The World of Bird Migration

By Dan Dubie, graduate student in the Institute’s 16th cohort

The story of bird migration encompasses the whole world and the incredible journeys that take part on it.  Traveling via flight was mastered by humans just over a hundred years ago but for the avian world, it has been a home for much longer.  This miracle of flight has given birds the ability to inhabit all corners of the world but there is one catch, the seasons.  As we all know in the northern and southern latitudes there are winters when resources are, weather is rough, and temperatures are cold.  On the upside in these same places the summers are warm, lush, and rich with food and space.  The apparentness of resources and food abundance only during the summer has not kept birds from occupying these areas.  Instead it has led to an amazing string of yearly events done my hundreds of species and millions of individuals called migration.  Due to the seasonal abundance of food and space during the northern summers, many species do a type of biannual migration which encompasses moving to northern regions in the summers to breed with the abundance of food and space and then returning back to tropical parts during the winter to wait for the spring journey to start again.

Northern Water Thrush. Photo courtesy of Dan Dubie

Though migration serves a vital role providing needs for breeding and rearing young, it can look different for different types of birds and within different landscapes.  In the high northern parts of our world there is almost exclusively found a common type of migration called complete migration.  This is seen when the breeding range of a bird species is completely different then the range they occupy during the winter.  Needing lower competition than would be found in the tropics and abundant food in order to rear their young, many species have evolved to fly sometimes thousands of miles to find that space and food in northern latitudes. Then due to the lack of food and harshness of a frozen land during the winter they return south where they live in communion with others in close quarters where food is present.  At this point they are not responsible for rearing young and space and competition is not an inherent issue as it is during breeding. Examples of bird types with complete migration include shorebirds, flycatchers, vireos, warblers, some raptors, vultures, cranes and herons, thrushes, pipits, grosbeaks, tanagers, bunting, some sparrows, longspurs, goatsuckers, swallows, orioles, loons, grebes, and many waterfowl.

Palm Warbler. Photo courtesy of Dan Dubie

The limiting factors that cause many birds to have complete migration are availability of their food sources such as insects which are primarily available during the warm months and resources such as open water which is mostly frozen during the winter.  For birds that are less dependent on specific foods and are more adaptive to harsher weather, another type of migration can be found called partial migration.  It still encompasses physical travel for many or all individuals but it is done instead over shorter distances and within a region can be dominated by geography instead of latitude.  The breeding and wintering ranges of individual species overlap in this type of migration while still having some breeding only range to the north and some wintering only range to the south.  The in-between range encompasses an area that may provide what the species need year around and is where species have been recorded over the entire year.  Though they may be found in these year around areas during the winter, individual numbers may be low and much of the time are still directly dependent on current weather and food availability.  Bird types which exhibit partial migration include – robins, waterfowl, raptors, sparrows, kingfishers, owls, gulls and herons.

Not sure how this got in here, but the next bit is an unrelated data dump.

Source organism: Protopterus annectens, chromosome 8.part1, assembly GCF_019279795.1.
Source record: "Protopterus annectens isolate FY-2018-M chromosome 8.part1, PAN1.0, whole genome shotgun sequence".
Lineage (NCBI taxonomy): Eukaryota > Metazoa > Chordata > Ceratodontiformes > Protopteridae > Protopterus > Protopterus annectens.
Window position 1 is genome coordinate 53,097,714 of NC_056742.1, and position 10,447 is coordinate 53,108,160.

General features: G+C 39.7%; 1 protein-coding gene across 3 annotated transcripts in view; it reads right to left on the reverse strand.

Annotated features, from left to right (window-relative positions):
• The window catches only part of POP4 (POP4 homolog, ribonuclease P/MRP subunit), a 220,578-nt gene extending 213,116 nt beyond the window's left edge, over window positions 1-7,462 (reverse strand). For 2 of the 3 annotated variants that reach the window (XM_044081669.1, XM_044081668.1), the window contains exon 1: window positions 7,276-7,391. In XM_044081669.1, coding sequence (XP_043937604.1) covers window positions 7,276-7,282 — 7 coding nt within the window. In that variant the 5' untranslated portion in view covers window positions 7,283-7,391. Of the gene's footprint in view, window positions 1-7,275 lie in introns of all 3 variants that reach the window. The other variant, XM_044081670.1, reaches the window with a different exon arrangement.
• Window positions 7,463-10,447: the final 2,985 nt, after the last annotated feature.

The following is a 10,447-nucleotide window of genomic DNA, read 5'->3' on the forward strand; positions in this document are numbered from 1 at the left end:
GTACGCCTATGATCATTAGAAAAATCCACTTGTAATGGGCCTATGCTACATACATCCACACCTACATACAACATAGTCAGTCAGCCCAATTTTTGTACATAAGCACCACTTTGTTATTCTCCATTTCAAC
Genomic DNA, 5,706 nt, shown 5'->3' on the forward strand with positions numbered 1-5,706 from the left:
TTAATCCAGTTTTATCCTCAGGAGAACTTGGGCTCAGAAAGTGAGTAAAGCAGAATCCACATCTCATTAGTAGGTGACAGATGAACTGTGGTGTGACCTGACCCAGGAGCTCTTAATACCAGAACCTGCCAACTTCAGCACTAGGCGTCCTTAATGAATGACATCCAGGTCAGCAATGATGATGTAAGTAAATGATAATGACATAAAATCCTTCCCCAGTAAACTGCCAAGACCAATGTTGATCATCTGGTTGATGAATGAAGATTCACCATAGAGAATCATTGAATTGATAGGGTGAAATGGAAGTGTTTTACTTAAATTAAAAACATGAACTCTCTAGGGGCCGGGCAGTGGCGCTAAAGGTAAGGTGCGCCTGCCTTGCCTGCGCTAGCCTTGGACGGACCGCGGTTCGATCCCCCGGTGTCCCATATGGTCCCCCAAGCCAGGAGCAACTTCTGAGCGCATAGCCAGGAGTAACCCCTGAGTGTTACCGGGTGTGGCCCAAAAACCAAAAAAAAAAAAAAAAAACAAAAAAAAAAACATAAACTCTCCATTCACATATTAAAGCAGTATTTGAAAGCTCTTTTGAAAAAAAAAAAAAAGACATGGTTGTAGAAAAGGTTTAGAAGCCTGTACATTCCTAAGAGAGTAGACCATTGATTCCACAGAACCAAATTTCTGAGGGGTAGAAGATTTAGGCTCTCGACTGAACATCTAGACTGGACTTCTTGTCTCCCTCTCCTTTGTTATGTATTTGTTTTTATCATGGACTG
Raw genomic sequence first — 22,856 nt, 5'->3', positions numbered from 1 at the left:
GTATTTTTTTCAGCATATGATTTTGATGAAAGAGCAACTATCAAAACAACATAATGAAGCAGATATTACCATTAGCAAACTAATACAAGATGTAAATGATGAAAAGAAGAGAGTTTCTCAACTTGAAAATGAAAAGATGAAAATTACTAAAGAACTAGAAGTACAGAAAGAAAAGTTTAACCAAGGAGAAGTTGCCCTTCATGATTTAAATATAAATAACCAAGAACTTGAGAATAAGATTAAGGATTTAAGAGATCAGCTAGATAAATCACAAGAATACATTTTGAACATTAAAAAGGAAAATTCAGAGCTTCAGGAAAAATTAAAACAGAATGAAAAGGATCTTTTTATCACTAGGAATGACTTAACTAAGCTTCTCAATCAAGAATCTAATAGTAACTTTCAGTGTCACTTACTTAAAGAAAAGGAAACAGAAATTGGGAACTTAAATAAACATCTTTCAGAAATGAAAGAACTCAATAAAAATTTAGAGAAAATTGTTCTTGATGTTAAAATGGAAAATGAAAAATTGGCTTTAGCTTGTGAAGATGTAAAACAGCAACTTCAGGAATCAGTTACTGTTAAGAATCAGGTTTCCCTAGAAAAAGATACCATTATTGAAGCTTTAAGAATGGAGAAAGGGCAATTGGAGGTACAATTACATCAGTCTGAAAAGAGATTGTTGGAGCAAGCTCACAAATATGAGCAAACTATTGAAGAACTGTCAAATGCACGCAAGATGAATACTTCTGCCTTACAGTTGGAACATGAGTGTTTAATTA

Trumpeter Swan. Photo courtesy of Dan Dubie

The most amazing example I have found of partial migration and one I have had fortunate opportunity to be intimately close with is the yearly presence of ducks, geese, and swans in Yellowstone National Park during winter when it becomes one of the coldest places in the continental US.  The only reason these birds migrate to and are able to spend the winter here, namely the swans, is because the geologic thermal activity that keeps the rivers open and full of food.  The swans feed on vegetation in the shallow waters of the Madison and Yellowstone rivers while their boreal forest counterparts, the goldeneye ducks pick up small overwintering aquatic insects dislodged by the feeding of the swans.  Even more amazing might be the thriving of North America’s only aquatic songbird in these same waters.  The American dipper which breeds in high mountain rivers and streams are also found wintering in these frigid waters.  Their ability to live and hunt under the water in even the coldest waters leads to their presence here.

American Dipper. Photo courtesy of Dan Dubie 

Though this is a small window into the world of avian migration, I hope it has shown how amazing these journeys are and a little about why they happen.  These individuals only make these journeys, and some of them inevitably are not successful, because it is how they get what they need to further the continuation of their species.  Food and space, the resources that we all need, are found through their amazing ability of flight and the migratory lifestyles that it has provided.  I hope that this small window may spur further interest of birds and their amazing lives, lives that we humans can enjoy and be part of with reciprocity and ones which we can also learn much from.

Title image – Arctic tern by Dan Dubie

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